Study Bible Shorts: The Uniqueness of the Genesis Creation Story
On Wednesdays in 2012, I will be running a series of articles from some of the study Bibles that B&H publishes. While the authors will not necessarily be interacting on the blog, in the comments section you can interact with their ideas. I will also be giving away a free HCSB Study Bible to a commenter each week. I hope you find these articles as enjoyable and informative as I do.
Since this is a new feature here on the site, it needs a name. So this week's study Bible will go to the commenter who provides us with the winning name for these posts. Leave your entry in the comments below.
The week's article is excerpted from the HCSB Study Bible and deals with the creation account we find in Genesis. In case you missed it, LifeWay Research released some new findings on creation, evolution, and the old earth/new earth debate earlier this week.
While there are many similarities between parts of Genesis and ancient Near Eastern (ANE) myths, there are also fundamental differences. These are seen especially in the significantly different views of the Creator and creation. Five features in particular distinguish the biblical creation account and perspective. So distinctive theologically is the biblical teaching from that of Israel's neighbors that it is best explained as the result of divine revelation, not the imagination or "religious genius" of the biblical author.
The Identity of God
The basic identity of God as revealed in Genesis is distinct from all other ANE conceptions. The Lord God did not have an origin and did not have a female counterpart. In fact, Genesis does not present any kind of theogony (origin of the gods). God simply always existed. The concept of fertility was a common explanation among the ancients for how the world was created. It was believed that gods and goddesses joined in sexual union and thus produced the world, just as man and woman can come together to create a child. Israel's God, however, was revealed to be asexual, neither male nor female. According to other ANE religions the world (or parts of it, like the sun) was a divine "Thou," whereas in Genesis the world was revealed to be an "it," a non-supernatural reality brought into existence by a supernatural God.
No Rival Gods
While polytheistic views dominated the ANE, Genesis revealed that God has no divine rivals. A common explanation for creation among the ancients was that an epic battle had raged between creator gods and anti- creation deities. Ultimately, the creator god overcame the anti-creation forces/gods, in some cases using the slain bodies of their enemies to make the stuff of the world. In Genesis there is no rival opposing the Creator. All creation obeyed the voice of God, as expressed in the recurring phrase, "and it was so" (1:7).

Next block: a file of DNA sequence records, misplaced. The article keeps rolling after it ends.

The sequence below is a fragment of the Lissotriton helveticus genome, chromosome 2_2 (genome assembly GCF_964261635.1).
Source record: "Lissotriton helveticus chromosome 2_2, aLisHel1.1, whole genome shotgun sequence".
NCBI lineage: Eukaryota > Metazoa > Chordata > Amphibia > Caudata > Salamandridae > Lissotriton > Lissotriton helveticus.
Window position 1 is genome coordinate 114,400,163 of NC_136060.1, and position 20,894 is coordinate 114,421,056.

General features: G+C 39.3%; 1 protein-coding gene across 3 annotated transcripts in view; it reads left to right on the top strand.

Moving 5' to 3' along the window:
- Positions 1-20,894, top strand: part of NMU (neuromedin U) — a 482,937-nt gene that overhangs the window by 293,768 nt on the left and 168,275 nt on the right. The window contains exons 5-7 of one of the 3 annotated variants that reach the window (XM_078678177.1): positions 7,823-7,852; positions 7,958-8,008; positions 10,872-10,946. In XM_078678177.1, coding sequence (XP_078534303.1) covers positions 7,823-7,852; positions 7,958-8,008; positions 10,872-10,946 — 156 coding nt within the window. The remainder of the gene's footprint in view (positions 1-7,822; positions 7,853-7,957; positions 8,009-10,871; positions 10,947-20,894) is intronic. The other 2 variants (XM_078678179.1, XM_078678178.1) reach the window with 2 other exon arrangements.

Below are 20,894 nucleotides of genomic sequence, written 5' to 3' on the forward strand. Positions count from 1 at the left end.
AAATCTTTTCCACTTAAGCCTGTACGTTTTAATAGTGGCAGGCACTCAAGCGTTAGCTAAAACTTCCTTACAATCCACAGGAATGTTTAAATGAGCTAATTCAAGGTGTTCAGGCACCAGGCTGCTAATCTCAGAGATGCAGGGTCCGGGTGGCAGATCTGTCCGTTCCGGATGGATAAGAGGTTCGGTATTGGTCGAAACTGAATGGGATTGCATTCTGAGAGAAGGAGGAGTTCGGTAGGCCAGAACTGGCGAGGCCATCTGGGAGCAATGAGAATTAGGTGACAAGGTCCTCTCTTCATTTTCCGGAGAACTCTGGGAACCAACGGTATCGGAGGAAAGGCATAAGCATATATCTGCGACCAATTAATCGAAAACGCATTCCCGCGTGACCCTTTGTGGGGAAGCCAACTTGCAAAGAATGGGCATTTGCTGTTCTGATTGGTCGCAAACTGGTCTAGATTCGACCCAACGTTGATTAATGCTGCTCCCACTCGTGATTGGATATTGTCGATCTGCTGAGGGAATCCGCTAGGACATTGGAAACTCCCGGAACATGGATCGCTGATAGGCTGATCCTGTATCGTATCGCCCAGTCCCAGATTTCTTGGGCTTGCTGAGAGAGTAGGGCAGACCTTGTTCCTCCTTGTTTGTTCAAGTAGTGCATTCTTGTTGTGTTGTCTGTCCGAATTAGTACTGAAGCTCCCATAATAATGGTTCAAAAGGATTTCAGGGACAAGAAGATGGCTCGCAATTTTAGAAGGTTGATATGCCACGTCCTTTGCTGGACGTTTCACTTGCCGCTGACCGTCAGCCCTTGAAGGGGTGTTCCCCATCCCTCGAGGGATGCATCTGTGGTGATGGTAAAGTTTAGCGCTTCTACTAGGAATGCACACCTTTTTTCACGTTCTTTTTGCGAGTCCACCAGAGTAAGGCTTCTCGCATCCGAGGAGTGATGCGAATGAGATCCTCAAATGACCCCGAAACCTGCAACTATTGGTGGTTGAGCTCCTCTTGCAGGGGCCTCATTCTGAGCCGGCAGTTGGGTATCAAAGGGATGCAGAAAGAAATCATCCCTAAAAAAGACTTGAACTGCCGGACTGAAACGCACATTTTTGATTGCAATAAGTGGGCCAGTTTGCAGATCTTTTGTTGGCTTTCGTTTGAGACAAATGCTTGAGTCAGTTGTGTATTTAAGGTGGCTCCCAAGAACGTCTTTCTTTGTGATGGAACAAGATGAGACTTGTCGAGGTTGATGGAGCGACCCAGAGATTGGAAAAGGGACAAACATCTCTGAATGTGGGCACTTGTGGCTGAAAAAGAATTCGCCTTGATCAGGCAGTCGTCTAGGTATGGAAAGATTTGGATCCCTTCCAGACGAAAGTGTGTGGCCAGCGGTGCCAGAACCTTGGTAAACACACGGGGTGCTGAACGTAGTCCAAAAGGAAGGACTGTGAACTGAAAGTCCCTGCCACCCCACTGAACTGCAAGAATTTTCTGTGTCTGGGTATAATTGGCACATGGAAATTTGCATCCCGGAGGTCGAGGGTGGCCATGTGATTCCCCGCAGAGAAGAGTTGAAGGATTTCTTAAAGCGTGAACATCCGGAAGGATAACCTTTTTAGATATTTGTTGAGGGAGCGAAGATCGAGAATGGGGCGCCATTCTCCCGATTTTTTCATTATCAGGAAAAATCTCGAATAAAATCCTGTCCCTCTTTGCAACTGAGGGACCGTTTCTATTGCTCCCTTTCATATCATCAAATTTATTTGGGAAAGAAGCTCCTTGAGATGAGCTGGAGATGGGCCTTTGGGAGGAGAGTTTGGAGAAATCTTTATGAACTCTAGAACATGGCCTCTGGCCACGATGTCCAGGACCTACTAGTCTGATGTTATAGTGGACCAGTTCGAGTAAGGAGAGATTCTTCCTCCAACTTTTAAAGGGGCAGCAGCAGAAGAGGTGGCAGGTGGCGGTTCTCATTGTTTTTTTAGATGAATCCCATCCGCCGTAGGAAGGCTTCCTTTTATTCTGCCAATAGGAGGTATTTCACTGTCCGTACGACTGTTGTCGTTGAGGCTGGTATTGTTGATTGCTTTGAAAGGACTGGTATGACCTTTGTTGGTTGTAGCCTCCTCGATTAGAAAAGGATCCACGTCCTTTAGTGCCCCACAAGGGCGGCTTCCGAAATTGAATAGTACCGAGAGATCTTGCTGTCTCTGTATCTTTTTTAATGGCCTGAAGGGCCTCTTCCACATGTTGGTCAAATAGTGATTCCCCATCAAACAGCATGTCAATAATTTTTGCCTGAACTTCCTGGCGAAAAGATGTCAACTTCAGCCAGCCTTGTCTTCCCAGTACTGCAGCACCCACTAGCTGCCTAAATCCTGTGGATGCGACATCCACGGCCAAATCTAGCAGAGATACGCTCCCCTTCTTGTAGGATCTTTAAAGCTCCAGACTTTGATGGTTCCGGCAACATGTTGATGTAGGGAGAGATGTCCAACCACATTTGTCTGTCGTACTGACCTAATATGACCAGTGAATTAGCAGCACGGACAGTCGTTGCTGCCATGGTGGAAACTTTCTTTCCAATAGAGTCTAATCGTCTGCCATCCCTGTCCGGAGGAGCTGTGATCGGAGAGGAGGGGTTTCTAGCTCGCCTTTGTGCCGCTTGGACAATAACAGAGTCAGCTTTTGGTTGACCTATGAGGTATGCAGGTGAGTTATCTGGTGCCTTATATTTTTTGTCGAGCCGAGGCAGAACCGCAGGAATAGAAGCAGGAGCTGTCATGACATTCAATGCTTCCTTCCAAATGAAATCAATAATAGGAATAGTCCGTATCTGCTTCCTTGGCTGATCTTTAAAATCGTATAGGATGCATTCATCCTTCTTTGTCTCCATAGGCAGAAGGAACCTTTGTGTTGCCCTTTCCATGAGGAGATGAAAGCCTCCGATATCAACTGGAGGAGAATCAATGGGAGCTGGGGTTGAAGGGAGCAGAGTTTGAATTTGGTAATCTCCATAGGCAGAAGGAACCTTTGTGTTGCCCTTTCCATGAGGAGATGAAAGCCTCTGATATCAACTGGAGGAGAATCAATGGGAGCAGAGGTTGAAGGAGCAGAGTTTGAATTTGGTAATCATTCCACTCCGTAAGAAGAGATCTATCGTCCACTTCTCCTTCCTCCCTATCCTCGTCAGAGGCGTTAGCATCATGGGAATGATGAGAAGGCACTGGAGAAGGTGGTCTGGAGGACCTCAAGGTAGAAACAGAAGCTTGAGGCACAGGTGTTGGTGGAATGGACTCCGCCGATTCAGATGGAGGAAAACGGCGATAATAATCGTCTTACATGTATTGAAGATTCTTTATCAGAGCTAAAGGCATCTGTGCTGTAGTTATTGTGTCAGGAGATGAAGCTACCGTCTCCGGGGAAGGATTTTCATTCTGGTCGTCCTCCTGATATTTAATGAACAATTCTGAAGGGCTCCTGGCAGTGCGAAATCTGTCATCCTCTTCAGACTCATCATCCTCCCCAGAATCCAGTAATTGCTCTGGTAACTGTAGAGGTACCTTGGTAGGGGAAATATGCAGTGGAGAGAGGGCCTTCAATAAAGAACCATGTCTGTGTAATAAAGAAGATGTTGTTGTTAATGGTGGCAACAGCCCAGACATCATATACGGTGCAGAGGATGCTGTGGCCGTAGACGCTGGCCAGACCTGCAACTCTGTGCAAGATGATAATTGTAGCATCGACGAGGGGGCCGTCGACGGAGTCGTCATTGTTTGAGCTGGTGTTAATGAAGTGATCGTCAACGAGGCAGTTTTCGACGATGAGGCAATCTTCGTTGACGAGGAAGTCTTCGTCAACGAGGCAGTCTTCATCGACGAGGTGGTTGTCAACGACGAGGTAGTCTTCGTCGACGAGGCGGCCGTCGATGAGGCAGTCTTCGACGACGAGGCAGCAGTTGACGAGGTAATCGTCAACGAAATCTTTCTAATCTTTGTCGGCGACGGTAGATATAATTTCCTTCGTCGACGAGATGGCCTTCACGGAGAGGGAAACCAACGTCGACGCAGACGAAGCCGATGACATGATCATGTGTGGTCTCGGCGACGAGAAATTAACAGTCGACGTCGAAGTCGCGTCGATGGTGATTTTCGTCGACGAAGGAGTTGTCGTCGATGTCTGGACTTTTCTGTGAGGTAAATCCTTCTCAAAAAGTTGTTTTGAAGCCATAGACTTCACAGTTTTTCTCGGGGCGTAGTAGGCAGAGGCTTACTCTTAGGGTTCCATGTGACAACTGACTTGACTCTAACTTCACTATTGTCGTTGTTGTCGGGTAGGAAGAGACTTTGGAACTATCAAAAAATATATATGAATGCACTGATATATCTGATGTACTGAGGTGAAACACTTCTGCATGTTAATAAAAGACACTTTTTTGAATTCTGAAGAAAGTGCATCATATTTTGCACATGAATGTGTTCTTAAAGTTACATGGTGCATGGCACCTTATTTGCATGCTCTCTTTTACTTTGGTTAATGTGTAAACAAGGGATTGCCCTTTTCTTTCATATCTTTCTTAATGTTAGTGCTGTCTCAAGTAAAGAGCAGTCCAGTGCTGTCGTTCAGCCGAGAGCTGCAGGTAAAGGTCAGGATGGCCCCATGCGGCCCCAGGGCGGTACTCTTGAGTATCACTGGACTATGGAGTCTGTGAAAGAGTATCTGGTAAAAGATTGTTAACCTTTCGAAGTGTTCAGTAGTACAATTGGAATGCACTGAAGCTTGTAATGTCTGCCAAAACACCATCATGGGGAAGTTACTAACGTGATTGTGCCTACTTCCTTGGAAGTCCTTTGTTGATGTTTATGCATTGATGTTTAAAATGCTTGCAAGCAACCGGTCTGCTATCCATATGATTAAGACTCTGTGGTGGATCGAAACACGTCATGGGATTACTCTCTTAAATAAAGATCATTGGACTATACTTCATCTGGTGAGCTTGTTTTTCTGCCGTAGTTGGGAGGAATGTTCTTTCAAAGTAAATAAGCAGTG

Creation out of nothing
In Genesis the Creator by inherent authority as Sovereign Lord spoke creation into a functional, well-ordered existence. There was no eternal pre-created matter, such as was believed in the ancient myths. Genesis says God spoke all things into origination. This does not mean He uttered words that possessed inherent magical powers. Rather, the irrevocable power of God's creation words was grounded in the authority of God Himself. Unlike the nature deities whose existence was limited to the world system, God existed before creation and above creation. Also, creation was not the emanation of divine person or power. It was separate from Him, a new reality subject to His will.
The Value of Humanity
In Genesis the Creator bestowed special value on humanity. Human beings in the ANE view were not indispensable to the operation of the world, whereas in Genesis they were essential as its chief caretakers. The Lord blessed humanity, assigning man and woman the responsibility to propagate and to rule over the earth (1:26-28). ANE myths explained the purpose of humanity as servants who met the servile interests of the gods. The Bible elevates the person and role of humans who were "crowned . . . with glory and honor" (Ps 8:5), made in the divine image. God prepared the resplendent Garden of Eden for humanity, giving humanity meaningful work and purpose (Gn 2:8-18). Also, Genesis presents the first humanity as individuals who were the progenitors of the human race.
In Genesis the Creator provided the seventh day as a holy day of rest and celebration (2:1-3), which was later memorialized in Israel's Sabbath (Ex 20:8-11). The Sabbath was unique to Israel, not tied to the movement of the stars, such as in the ancient preoccupation with astrology. The Lord was revealed as Master of the material universe and of time. All creation was invited to join in the knowledge of God and in the worship of Him as Creator and Sustainer of all things.
Kenneth A. Mathews, Ph.D.